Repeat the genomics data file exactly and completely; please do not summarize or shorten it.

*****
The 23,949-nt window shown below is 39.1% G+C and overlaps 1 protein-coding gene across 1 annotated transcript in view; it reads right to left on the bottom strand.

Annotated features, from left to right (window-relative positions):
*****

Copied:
The 23,949-nt window shown below is 39.1% G+C and overlaps 1 protein-coding gene across 1 annotated transcript in view; it reads right to left on the bottom strand.

Annotated features, from left to right (window-relative positions):